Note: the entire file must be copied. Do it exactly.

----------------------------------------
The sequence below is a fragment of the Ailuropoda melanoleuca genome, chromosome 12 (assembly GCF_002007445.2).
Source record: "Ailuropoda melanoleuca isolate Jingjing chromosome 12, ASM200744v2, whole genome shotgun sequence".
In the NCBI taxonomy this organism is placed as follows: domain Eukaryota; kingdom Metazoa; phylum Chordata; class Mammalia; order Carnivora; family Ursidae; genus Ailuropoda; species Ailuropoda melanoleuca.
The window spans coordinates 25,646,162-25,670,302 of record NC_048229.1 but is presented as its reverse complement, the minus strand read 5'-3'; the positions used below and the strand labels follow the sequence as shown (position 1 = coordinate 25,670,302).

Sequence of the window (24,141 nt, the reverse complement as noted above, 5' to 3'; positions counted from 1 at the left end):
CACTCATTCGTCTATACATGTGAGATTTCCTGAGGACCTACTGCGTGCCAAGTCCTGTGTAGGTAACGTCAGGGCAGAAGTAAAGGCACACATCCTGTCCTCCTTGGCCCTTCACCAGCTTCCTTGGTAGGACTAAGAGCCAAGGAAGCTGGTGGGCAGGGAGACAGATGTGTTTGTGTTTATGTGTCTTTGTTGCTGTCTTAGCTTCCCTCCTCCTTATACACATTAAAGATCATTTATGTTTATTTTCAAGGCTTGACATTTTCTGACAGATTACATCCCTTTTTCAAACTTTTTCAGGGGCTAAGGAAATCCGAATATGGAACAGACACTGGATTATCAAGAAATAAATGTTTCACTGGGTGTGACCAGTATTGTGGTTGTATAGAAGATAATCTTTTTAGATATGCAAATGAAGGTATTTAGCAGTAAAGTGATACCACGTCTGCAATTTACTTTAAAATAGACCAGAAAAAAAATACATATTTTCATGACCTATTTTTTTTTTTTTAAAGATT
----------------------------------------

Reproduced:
The sequence below is a fragment of the Ailuropoda melanoleuca genome, chromosome 12 (assembly GCF_002007445.2).
Source record: "Ailuropoda melanoleuca isolate Jingjing chromosome 12, ASM200744v2, whole genome shotgun sequence".
In the NCBI taxonomy this organism is placed as follows: domain Eukaryota; kingdom Metazoa; phylum Chordata; class Mammalia; order Carnivora; family Ursidae; genus Ailuropoda; species Ailuropoda melanoleuca.
The window spans coordinates 25,646,162-25,670,302 of record NC_048229.1 but is presented as its reverse complement, the minus strand read 5'-3'; the positions used below and the strand labels follow the sequence as shown (position 1 = coordinate 25,670,302).

Sequence of the window (24,141 nt, the reverse complement as noted above, 5' to 3'; positions counted from 1 at the left end):
CACTCATTCGTCTATACATGTGAGATTTCCTGAGGACCTACTGCGTGCCAAGTCCTGTGTAGGTAACGTCAGGGCAGAAGTAAAGGCACACATCCTGTCCTCCTTGGCCCTTCACCAGCTTCCTTGGTAGGACTAAGAGCCAAGGAAGCTGGTGGGCAGGGAGACAGATGTGTTTGTGTTTATGTGTCTTTGTTGCTGTCTTAGCTTCCCTCCTCCTTATACACATTAAAGATCATTTATGTTTATTTTCAAGGCTTGACATTTTCTGACAGATTACATCCCTTTTTCAAACTTTTTCAGGGGCTAAGGAAATCCGAATATGGAACAGACACTGGATTATCAAGAAATAAATGTTTCACTGGGTGTGACCAGTATTGTGGTTGTATAGAAGATAATCTTTTTAGATATGCAAATGAAGGTATTTAGCAGTAAAGTGATACCACGTCTGCAATTTACTTTAAAATAGACCAGAAAAAAAATACATATTTTCATGACCTATTTTTTTTTTTTTAAAGATT